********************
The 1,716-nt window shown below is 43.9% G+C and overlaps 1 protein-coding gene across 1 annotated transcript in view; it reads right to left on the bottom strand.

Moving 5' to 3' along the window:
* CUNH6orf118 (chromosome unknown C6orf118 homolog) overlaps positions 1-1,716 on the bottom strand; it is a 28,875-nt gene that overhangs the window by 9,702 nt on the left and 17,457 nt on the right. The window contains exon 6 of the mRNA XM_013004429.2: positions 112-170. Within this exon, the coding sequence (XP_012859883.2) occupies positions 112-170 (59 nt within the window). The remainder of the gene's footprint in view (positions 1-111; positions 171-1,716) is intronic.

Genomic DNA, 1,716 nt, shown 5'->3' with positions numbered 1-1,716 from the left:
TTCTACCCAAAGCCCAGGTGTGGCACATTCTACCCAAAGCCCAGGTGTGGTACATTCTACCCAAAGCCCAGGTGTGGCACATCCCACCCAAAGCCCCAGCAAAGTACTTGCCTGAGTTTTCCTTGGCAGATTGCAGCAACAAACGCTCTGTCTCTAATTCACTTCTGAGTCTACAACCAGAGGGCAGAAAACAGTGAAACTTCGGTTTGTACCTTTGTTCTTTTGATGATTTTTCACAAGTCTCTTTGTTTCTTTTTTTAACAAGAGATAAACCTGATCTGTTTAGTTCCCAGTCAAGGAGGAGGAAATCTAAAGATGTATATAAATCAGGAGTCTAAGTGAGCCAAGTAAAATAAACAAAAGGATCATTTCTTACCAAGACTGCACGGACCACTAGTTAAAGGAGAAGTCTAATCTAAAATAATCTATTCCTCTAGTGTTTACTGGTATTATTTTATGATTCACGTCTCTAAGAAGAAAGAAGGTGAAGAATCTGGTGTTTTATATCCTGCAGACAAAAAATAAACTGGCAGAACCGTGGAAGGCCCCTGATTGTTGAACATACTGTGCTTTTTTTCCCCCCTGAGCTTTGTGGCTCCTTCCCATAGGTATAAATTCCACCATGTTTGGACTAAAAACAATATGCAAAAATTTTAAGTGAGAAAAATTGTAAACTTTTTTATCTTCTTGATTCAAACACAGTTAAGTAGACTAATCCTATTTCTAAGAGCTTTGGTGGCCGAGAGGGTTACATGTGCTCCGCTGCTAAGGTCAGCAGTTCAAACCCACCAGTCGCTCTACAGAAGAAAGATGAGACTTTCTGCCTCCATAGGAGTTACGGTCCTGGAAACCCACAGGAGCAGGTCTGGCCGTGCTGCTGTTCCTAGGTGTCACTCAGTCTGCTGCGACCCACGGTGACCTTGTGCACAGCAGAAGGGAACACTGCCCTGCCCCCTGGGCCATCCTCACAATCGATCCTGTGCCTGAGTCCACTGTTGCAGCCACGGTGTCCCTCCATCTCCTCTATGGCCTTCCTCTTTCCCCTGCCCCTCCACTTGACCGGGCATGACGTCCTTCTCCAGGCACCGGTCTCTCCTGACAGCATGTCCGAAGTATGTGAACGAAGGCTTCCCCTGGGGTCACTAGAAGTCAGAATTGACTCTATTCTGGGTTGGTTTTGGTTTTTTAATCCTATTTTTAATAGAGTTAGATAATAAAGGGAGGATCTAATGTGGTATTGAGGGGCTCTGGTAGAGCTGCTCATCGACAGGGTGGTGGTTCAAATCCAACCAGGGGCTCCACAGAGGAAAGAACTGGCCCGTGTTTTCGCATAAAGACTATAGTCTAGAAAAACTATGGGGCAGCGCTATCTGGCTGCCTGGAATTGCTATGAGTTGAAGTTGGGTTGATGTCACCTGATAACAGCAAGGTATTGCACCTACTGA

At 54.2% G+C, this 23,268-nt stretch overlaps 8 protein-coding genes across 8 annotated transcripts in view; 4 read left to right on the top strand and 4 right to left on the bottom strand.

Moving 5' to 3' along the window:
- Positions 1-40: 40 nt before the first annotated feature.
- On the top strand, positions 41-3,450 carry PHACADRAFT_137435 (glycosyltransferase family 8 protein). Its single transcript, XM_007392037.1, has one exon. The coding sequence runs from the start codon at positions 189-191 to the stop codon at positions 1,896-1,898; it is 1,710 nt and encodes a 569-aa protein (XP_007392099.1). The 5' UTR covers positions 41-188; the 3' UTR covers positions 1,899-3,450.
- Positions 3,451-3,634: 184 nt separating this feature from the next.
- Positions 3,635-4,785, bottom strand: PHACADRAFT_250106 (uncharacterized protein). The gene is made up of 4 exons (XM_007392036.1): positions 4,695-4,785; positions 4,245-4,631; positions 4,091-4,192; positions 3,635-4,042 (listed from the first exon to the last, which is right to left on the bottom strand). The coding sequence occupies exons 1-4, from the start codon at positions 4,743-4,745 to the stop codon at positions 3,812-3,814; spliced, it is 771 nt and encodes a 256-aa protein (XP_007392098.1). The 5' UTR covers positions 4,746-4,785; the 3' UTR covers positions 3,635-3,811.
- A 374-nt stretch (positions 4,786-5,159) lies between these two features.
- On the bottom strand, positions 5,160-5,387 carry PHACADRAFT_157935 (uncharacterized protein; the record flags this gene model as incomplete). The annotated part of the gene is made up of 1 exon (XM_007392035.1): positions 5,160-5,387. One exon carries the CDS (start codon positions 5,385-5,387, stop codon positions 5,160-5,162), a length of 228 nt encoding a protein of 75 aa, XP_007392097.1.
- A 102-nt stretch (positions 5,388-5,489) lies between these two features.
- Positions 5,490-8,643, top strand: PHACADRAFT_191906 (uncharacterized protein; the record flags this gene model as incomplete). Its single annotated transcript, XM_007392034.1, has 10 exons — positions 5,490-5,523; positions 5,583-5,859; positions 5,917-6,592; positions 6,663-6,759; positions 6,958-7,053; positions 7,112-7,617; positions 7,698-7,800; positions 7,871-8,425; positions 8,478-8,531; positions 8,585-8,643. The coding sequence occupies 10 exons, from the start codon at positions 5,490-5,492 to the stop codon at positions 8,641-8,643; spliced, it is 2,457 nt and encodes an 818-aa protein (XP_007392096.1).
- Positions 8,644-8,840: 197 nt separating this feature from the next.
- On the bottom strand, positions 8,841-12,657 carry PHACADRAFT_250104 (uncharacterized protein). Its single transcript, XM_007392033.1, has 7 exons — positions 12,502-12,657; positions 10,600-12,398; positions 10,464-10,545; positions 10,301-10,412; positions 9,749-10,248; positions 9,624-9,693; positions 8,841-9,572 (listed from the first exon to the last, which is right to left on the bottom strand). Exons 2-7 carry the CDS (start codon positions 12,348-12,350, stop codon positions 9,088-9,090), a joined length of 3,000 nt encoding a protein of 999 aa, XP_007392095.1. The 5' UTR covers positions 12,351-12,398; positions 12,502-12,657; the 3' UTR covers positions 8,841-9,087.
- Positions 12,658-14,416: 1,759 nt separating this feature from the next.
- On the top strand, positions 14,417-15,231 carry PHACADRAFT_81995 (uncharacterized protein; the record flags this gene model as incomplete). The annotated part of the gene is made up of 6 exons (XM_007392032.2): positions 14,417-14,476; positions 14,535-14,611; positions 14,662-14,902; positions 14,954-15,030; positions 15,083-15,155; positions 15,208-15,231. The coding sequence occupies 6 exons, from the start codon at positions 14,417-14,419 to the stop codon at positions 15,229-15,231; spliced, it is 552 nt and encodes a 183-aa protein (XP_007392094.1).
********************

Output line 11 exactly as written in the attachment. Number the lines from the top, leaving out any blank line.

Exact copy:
- Positions 3,635-4,785, bottom strand: PHACADRAFT_250106 (uncharacterized protein). The gene is made up of 4 exons (XM_007392036.1): positions 4,695-4,785; positions 4,245-4,631; positions 4,091-4,192; positions 3,635-4,042 (listed from the first exon to the last, which is right to left on the bottom strand). The coding sequence occupies exons 1-4, from the start codon at positions 4,743-4,745 to the stop codon at positions 3,812-3,814; spliced, it is 771 nt and encodes a 256-aa protein (XP_007392098.1). The 5' UTR covers positions 4,746-4,785; the 3' UTR covers positions 3,635-3,811.